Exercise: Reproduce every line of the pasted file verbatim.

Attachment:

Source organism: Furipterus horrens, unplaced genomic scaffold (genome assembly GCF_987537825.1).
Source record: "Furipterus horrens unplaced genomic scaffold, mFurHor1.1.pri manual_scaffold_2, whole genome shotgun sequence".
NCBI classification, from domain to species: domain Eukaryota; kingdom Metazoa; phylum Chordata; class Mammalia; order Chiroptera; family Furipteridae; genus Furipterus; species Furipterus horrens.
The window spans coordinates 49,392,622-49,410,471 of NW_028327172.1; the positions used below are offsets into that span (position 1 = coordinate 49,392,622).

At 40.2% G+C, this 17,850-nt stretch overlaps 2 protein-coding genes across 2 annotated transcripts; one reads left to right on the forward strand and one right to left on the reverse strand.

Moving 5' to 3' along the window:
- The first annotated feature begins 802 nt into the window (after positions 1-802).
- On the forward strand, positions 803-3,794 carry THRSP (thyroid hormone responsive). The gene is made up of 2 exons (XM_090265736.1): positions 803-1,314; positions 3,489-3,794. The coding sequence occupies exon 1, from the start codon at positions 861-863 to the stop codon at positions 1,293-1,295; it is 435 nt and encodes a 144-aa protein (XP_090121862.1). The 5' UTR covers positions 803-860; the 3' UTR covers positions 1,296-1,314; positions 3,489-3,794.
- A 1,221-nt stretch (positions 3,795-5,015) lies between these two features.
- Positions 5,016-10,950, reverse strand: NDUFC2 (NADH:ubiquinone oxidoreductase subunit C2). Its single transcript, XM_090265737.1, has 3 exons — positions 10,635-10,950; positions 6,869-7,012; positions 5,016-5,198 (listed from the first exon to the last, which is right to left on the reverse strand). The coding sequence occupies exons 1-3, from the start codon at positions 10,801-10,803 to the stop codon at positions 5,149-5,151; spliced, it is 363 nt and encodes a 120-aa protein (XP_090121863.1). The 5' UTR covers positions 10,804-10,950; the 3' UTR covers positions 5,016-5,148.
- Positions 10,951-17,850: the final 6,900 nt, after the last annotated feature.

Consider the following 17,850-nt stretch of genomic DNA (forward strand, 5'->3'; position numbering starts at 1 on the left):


Source organism: Furipterus horrens, unplaced genomic scaffold (genome assembly GCF_987537825.1).
Source record: "Furipterus horrens unplaced genomic scaffold, mFurHor1.1.pri manual_scaffold_2, whole genome shotgun sequence".
NCBI classification, from domain to species: domain Eukaryota; kingdom Metazoa; phylum Chordata; class Mammalia; order Chiroptera; family Furipteridae; genus Furipterus; species Furipterus horrens.
The window spans coordinates 49,392,622-49,410,471 of NW_028327172.1; the positions used below are offsets into that span (position 1 = coordinate 49,392,622).

At 40.2% G+C, this 17,850-nt stretch overlaps 2 protein-coding genes across 2 annotated transcripts; one reads left to right on the forward strand and one right to left on the reverse strand.

Moving 5' to 3' along the window:
- The first annotated feature begins 802 nt into the window (after positions 1-802).
- On the forward strand, positions 803-3,794 carry THRSP (thyroid hormone responsive). The gene is made up of 2 exons (XM_090265736.1): positions 803-1,314; positions 3,489-3,794. The coding sequence occupies exon 1, from the start codon at positions 861-863 to the stop codon at positions 1,293-1,295; it is 435 nt and encodes a 144-aa protein (XP_090121862.1). The 5' UTR covers positions 803-860; the 3' UTR covers positions 1,296-1,314; positions 3,489-3,794.
- A 1,221-nt stretch (positions 3,795-5,015) lies between these two features.
- Positions 5,016-10,950, reverse strand: NDUFC2 (NADH:ubiquinone oxidoreductase subunit C2). Its single transcript, XM_090265737.1, has 3 exons — positions 10,635-10,950; positions 6,869-7,012; positions 5,016-5,198 (listed from the first exon to the last, which is right to left on the reverse strand). The coding sequence occupies exons 1-3, from the start codon at positions 10,801-10,803 to the stop codon at positions 5,149-5,151; spliced, it is 363 nt and encodes a 120-aa protein (XP_090121863.1). The 5' UTR covers positions 10,804-10,950; the 3' UTR covers positions 5,016-5,148.
- Positions 10,951-17,850: the final 6,900 nt, after the last annotated feature.

Consider the following 17,850-nt stretch of genomic DNA (forward strand, 5'->3'; position numbering starts at 1 on the left):